Lately, RSP members Beltrami / Stoneasy, Everfine from China, Aggregate Industries and Dekker Natuursteen from the Netherlands have worked with TFT to support three stone factories (two in China and one in India) and a quarry in China, so they could achieve RSP Level One status this year.

Achieving Level One means these sites have new measures in place to improve standards for employees that include health & safety and first aid training, safe electrical wiring, safe machinery, decent toilets, proper personal protective clothing and equipment, minimum age requirements for workers and contracts of employment that encompass workers’ rights including consistent and regular pay.

www.ethicalstonecompany.co.uk

 

Natural Paving Products aims to keep Indian children in school until they reach the age of 14

Natural Paving Products (UK) Ltd is one of the stone importers and wholesalers that is addressing ethical trading issues. Malcolm Gough, Group Sales & Marketing Director, explains the company’s position.

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Natural stone is a wonderful material and the market for imported Indian stone remains strong. However, with it comes a number of challenges that any responsible supplier must overcome to ensure the highest level of ethical trading standards.

The first challenge is regulation. The Indian stone industry has erratic regulation at best, with child labour, illegal quarries and corruption presenting major problems – issues that cannot be ignored by those using the stone in the UK. Staff in illegal quarries often face appalling conditions, working for extremely poor wages and lacking even the most basic safety protection and sanitation facilities.

The unstable Indian market also has a knock-on effect on quality control. Goods from unregulated quarries are inconsistent and it is often impossible to track materials back to their original source, making it hard to rectify any quality or performance issues at a later date.

At Natural Paving Products, we’ve dealt with this challenge by investing in our own quarries. We now own seven Indian quarries and are a partner in two others, meaning we have full control over the products we supply from the point of extraction to end delivery. In addition, we have recently invested in a third factory in India, which, along with our other facilities, is a vital source of new jobs in its locality.

Recently the company has partnered with Kailash Satyarthi, Nobel Peace Prize winner 2014 and founder of New Delhi-based NGO Bachpan Bachao Andolan (BBA) to improve the lives of Indian children near its quarries and new factories. By funding the creation of 10 new child-friendly villages over the next three years as part of the BBA’s ‘Bal Mitra Gram’ programme, Natural Paving Products is working to ensure every child up to the age of 14 gets a quality education and there is a community ban on all child labour and child marriage.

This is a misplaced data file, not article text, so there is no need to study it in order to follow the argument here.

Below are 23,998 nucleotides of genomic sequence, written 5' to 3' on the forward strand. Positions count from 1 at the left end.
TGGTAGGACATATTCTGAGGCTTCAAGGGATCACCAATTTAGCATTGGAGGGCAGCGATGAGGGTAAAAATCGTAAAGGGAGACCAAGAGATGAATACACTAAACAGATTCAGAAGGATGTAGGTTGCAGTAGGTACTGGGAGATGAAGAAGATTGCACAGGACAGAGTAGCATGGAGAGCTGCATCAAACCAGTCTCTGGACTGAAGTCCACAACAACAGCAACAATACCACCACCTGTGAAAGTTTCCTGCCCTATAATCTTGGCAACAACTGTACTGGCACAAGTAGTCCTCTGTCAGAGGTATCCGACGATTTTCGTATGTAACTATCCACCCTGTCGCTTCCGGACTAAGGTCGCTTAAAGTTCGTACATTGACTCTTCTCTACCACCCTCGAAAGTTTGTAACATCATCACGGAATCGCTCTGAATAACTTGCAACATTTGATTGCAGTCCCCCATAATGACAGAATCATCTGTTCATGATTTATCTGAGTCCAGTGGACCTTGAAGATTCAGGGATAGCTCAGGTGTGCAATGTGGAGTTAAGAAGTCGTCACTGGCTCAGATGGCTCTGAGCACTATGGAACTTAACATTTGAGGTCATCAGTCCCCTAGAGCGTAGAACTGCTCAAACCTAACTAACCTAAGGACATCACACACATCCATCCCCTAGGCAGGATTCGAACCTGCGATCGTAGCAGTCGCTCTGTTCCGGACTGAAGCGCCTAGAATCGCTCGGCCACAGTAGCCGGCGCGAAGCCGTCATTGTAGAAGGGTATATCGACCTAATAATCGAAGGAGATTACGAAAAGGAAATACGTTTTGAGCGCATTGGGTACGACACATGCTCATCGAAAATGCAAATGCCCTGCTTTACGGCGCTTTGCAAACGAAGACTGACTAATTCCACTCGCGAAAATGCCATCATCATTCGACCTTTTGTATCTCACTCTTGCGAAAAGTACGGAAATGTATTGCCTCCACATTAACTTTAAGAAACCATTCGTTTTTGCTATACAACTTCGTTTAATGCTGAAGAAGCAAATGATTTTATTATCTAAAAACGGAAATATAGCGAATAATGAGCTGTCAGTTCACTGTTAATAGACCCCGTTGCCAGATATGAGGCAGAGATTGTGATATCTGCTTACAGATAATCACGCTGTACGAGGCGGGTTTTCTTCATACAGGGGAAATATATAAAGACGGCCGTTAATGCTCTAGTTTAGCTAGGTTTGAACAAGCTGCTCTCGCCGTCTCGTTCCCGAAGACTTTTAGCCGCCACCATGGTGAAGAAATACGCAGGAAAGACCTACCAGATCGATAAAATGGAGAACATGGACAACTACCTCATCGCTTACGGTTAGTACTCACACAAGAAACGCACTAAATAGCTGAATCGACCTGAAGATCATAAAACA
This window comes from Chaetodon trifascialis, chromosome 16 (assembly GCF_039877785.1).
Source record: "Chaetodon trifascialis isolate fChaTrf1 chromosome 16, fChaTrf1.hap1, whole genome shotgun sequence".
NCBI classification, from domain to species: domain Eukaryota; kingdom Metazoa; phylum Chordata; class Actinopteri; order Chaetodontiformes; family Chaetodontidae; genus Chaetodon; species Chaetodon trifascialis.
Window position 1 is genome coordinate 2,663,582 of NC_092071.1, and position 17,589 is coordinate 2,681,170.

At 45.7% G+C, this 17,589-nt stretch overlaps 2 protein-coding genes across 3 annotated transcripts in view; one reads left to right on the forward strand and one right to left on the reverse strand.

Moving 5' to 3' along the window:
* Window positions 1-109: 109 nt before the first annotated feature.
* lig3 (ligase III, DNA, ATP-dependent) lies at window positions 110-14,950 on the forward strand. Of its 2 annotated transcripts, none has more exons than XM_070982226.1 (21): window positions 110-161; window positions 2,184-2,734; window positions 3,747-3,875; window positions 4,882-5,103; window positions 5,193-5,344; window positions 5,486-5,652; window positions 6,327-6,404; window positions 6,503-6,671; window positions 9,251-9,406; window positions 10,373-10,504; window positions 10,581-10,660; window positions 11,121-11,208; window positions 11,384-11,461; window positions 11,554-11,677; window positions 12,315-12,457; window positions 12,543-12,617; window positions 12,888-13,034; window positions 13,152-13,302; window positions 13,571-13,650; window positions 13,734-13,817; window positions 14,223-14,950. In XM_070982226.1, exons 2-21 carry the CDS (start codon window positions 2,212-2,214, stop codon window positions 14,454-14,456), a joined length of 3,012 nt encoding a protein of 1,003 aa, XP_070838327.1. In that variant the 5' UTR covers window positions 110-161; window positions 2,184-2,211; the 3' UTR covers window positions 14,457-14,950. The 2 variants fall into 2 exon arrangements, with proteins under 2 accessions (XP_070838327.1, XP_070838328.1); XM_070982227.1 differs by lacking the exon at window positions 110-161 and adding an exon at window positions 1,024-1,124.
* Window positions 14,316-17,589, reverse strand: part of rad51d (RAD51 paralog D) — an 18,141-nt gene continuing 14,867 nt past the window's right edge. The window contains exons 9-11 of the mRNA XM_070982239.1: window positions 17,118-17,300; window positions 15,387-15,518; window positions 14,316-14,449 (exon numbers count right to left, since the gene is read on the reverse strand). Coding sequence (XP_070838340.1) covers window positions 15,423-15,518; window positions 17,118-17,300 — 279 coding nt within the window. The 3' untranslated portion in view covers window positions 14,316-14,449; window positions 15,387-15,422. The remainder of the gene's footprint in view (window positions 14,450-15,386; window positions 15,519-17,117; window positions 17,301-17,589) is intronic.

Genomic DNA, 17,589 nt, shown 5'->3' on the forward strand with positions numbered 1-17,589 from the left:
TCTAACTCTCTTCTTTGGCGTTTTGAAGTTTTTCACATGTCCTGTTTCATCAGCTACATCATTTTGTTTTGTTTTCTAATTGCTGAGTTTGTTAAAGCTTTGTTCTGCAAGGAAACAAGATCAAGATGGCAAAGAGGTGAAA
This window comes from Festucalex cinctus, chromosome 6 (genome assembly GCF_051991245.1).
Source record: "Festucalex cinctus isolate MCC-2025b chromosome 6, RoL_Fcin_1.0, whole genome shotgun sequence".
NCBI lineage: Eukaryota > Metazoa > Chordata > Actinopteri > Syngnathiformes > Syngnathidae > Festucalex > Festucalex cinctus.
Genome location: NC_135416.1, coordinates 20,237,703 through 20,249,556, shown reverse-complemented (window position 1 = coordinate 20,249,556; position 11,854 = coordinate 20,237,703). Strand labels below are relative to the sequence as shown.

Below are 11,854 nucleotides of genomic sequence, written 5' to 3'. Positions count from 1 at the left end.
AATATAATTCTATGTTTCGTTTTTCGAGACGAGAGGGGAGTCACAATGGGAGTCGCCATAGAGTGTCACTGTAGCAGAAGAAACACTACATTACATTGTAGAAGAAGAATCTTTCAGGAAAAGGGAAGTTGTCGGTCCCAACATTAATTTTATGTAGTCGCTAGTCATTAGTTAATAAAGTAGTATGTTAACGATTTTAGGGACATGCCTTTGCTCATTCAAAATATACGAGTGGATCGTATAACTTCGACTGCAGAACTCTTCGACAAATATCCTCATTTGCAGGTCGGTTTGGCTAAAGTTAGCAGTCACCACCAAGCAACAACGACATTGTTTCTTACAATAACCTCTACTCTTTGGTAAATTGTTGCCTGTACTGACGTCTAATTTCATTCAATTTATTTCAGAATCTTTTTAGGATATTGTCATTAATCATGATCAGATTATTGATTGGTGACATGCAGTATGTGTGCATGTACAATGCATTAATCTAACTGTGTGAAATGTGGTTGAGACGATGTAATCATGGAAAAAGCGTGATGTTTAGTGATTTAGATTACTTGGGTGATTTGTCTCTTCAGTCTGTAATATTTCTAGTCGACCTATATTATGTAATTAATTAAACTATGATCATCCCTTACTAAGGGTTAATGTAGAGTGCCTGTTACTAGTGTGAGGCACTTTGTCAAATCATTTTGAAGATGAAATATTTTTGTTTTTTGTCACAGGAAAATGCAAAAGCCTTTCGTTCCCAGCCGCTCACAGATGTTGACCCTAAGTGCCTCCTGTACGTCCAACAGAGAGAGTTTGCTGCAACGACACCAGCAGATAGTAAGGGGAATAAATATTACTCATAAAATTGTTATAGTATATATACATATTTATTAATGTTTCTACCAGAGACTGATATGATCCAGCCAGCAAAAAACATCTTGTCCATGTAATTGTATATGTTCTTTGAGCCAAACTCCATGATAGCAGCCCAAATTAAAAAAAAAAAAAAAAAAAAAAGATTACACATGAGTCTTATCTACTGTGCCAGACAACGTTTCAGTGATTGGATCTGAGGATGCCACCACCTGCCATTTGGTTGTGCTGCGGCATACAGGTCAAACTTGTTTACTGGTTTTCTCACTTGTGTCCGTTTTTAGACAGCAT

Natural Paving Products is also a member of the Ethical Trading Initiative (ETI) and we ensure our quarrying, manufacturing and sourcing of stone exceeds the ETI nine-point base code of conduct. Our company ethos is that we invest in our people, both in the UK and overseas, and give our staff a good work-life balance, enjoying the best possible working and living conditions.

We have found that ethical trading is not only worthwhile from a responsibility point of view but it makes good business sense too. Our customers value that all of our products are ethically sourced – and it is becoming a key condition of many commercial projects.

The challenges faced by the Indian stone market are not insignificant but the demand for natural stone from the West is such that the market will continue to grow, delivering a major boost to the country’s developing economy. Choosing to source materials from responsible suppliers that adhere to ethical trading principles, however, is the only way to ensure these benefits are felt right across the supply chain – filtering all the way to the quarry workers and their communities.

So what’s the latest news from Natural Paving Products? The company has been going from strength to strength and is firmly established as a leading independent supplier of natural stone landscaping materials in the UK.

The company has introduced new products for 2016, including a range of new smooth sandstone colourways in its Premiastone collection: Storm, a dark and striking option, and Rydal, with a mix of modern and calm tones. All the new smooth sandstones choices are available in linear project packs and single sizes.

Responding to the growing consumer demand for weathered flagstones, we’ve also introduced our Old York stone to the Cragstone range, with a distinctive ‘York Stone’ look and charming ‘olde worlde’ finish, available in a calibrated project pack.

There is Vitripiazza, an exclusive range of Italian vitrified porcelain paving, which is highly durable, resistant to attack from moss, mould, salt and pesticides, frost-proof, easy to clean and virtually non-absorbent (<0.1%). The range is made of high quality Italian porcelain that is available in indoor and outdoor specifications as, well as project packs, circle kits and with various accessories.

In conjunction with the Vitripiazza we have launched our Pavetuf Priming Slurry, specifically formulated to provide an exceptional bond between a new mortar base and all types of stone and porcelain paving. What’s more, we’ve invested in expanding our distribution network with a new dedicated distribution centre for the Vitripiazza range and associated products.

Located near to our head office in South Yorkshire, the new facility is already up and running and having a positive effect on order response times and customer service.

All of the products can be found in the new 2016 brochure, which is available to download at www.naturalpaving.co.uk or can be picked up from any Natural Paving Products’ stockists throughout the UK.

The Vitripiazza and Pavetuf range are also available to view in their own dedicated brochures. Both are available to download from their respective websites, which you will find under the product names.

www.naturalpaving.co.uk